Wild Wood cut down by Eaton

Kerry Wood experienced a 2002 flashback Wednesday at Wrigley Field, keeping the opposition at bay and getting no offensive support from his teammates.

San Diego scratched out a 2-0 victory over the Cubs to even the series, dealing Wood his first loss in four decisions.

"Kerry Wood is one of our main guys," Sammy Sosa said. "But the other guy was dealing too. The other guy didn't give us any breaks."

The "other guy" was Padres right-hander Adam Eaton (1-1), who pitched seven shutout innings, allowing five hits while striking out a career-high 12 batters.

The Cubs came in averaging 9.8 runs per game in Wood's first four starts, but looked helpless against the 25-year-old, who had Tommy John elbow surgery in August 2001.

"We faced a pretty good staff today and just didn't get it done," Wood said.

Sosa hit a pair of doubles, including one on a fly to center that was lost in the sun, but the Cubs were shut out for the first time this season.

Eaton and reliever Matt Herges combined for 15 strikeouts overall, and retired the last 14 batters they faced. Mark Bellhorn and Damian Miller both struck out in all three of their at-bats, while Sosa and Corey Patterson each took a pair of called third strikes.

The Cubs were 0-for-6 with six strikeouts against Eaton with runners in scoring position, failing to even make contact.

"We struck out an awful lot today," manager Dusty Baker said. "We struck out in a few situations where you need some contact or you need a fly ball to get some runs in. It's not how many times you strikes out—which I'm not crazy about—but when you strike out that's more important."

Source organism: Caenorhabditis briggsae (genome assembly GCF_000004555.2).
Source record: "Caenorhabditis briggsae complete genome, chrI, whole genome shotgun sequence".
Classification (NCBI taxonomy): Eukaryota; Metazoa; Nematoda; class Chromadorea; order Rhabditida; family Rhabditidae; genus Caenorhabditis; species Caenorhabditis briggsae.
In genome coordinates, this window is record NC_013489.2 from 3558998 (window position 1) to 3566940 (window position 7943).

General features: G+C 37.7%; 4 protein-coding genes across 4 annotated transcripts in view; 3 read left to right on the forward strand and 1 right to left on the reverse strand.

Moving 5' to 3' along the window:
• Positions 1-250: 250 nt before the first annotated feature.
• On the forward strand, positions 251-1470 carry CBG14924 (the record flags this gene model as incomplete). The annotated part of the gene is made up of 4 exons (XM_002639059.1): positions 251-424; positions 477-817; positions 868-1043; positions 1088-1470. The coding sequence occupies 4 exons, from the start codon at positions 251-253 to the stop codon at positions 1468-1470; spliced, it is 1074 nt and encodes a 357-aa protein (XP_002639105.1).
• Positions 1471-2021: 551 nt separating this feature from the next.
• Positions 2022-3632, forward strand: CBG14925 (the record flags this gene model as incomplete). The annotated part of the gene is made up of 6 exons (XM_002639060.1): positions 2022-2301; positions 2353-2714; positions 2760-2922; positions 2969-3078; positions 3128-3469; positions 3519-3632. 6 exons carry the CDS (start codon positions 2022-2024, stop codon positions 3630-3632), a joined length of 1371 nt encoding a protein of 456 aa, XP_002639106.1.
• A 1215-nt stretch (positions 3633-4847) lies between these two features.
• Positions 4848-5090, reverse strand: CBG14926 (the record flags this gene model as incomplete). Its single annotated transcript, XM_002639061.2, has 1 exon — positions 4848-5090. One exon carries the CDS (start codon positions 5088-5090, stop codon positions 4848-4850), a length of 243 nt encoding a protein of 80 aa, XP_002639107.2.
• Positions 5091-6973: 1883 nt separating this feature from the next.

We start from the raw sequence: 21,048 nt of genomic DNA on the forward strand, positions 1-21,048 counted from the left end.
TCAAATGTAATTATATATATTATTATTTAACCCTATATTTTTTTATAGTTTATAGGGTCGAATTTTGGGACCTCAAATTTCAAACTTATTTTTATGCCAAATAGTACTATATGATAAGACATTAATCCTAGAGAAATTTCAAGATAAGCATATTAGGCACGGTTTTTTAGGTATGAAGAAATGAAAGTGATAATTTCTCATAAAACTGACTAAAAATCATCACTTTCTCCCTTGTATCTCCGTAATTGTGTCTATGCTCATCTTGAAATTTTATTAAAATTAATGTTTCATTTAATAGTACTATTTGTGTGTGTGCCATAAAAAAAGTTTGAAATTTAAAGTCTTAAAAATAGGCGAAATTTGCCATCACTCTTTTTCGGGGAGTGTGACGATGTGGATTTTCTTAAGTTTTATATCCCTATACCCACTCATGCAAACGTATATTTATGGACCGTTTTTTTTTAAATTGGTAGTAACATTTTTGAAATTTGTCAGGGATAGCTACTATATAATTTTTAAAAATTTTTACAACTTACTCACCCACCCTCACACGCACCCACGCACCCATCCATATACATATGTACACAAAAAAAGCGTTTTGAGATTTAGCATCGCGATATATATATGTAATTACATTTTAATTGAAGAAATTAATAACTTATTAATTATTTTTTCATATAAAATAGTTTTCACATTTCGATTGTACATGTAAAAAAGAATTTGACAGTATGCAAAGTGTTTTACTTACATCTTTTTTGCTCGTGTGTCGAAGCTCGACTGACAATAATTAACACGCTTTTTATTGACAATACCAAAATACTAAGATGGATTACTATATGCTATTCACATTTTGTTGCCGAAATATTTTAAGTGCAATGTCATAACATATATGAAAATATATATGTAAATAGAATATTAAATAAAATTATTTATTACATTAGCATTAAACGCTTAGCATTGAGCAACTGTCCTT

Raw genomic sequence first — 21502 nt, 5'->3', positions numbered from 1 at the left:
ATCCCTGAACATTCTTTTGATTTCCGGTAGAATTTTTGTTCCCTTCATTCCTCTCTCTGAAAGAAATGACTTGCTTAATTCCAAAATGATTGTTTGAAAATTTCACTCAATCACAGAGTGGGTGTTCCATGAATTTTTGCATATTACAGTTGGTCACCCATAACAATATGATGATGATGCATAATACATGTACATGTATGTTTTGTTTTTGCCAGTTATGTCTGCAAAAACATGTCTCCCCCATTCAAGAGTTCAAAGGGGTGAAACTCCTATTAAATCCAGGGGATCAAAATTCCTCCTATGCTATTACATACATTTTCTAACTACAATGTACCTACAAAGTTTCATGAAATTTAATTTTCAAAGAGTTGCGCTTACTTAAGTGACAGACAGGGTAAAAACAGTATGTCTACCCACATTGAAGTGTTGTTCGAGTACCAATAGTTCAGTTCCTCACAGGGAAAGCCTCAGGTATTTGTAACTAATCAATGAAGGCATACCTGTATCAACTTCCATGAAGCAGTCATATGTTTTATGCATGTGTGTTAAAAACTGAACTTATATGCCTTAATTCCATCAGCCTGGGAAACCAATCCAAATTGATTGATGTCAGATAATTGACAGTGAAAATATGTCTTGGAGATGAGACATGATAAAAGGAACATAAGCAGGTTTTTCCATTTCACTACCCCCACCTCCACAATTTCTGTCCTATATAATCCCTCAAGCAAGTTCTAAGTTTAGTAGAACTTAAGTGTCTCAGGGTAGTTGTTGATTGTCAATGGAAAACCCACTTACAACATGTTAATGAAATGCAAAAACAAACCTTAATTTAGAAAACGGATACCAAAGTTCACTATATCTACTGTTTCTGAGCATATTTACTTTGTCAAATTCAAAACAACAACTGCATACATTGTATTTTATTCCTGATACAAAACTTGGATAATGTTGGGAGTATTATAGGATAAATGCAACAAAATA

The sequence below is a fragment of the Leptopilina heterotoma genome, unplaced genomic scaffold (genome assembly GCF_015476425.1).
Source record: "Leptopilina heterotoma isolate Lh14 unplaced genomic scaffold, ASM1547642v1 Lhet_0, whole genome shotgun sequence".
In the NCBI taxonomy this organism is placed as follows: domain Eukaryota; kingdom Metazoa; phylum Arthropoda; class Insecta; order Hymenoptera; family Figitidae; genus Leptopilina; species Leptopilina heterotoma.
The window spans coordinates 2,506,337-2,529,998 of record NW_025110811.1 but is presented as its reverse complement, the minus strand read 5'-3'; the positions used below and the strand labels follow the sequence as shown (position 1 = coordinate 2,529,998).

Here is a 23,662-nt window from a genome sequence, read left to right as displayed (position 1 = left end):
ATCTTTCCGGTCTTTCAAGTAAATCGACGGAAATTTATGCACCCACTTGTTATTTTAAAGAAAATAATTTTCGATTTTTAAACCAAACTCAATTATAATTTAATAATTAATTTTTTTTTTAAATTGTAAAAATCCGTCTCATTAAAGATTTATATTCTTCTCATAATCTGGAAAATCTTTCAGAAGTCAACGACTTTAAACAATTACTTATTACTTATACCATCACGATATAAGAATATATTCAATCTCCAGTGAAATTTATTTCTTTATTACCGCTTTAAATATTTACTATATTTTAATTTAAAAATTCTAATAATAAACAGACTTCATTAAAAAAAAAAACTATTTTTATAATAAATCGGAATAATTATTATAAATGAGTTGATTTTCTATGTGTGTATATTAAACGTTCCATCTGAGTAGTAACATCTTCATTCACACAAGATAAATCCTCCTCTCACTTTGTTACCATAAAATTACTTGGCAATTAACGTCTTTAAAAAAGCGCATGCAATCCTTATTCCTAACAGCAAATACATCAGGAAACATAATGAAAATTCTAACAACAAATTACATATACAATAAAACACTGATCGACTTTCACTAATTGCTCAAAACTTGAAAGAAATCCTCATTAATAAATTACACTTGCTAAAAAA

Wood (3-1) allowed two runs on five hits in seven innings, striking out 11. But he had control problems, hitting three and walking three.

Xavier Nady drew a leadoff walk in the second and came around to score on Ramon Vazquez's two-out double. After Wood plunked Ryan Klesko with two outs in the fifth, he then walked Rondell White and watched Sean Burroughs dump a run-scoring single to center.

The Cubs' best opportunity came in the fifth when they loaded the bases with one out before Eaton fanned Bellhorn and Miller.

"That was probably the best game that has been thrown against us this year," Baker said. "To his credit, he made some pretty good hitters look bad today."

The Cubs' offense has been rather streaky of late. They hit 11 home runs and scoring 37 runs in three straight victories against Cincinnati last week, but have hit .208 in their last five games, still managing to go 3-2 in that span.

"We've been on quite a bit," Baker said. "We haven't been off too much. That was our first shutout, and we're [second] in the league in scoring.

"So we've spoiled you, because if you look up and down our lineup and see how many runs we've scored and RBIs, you can't really look at this game as how we've been playing."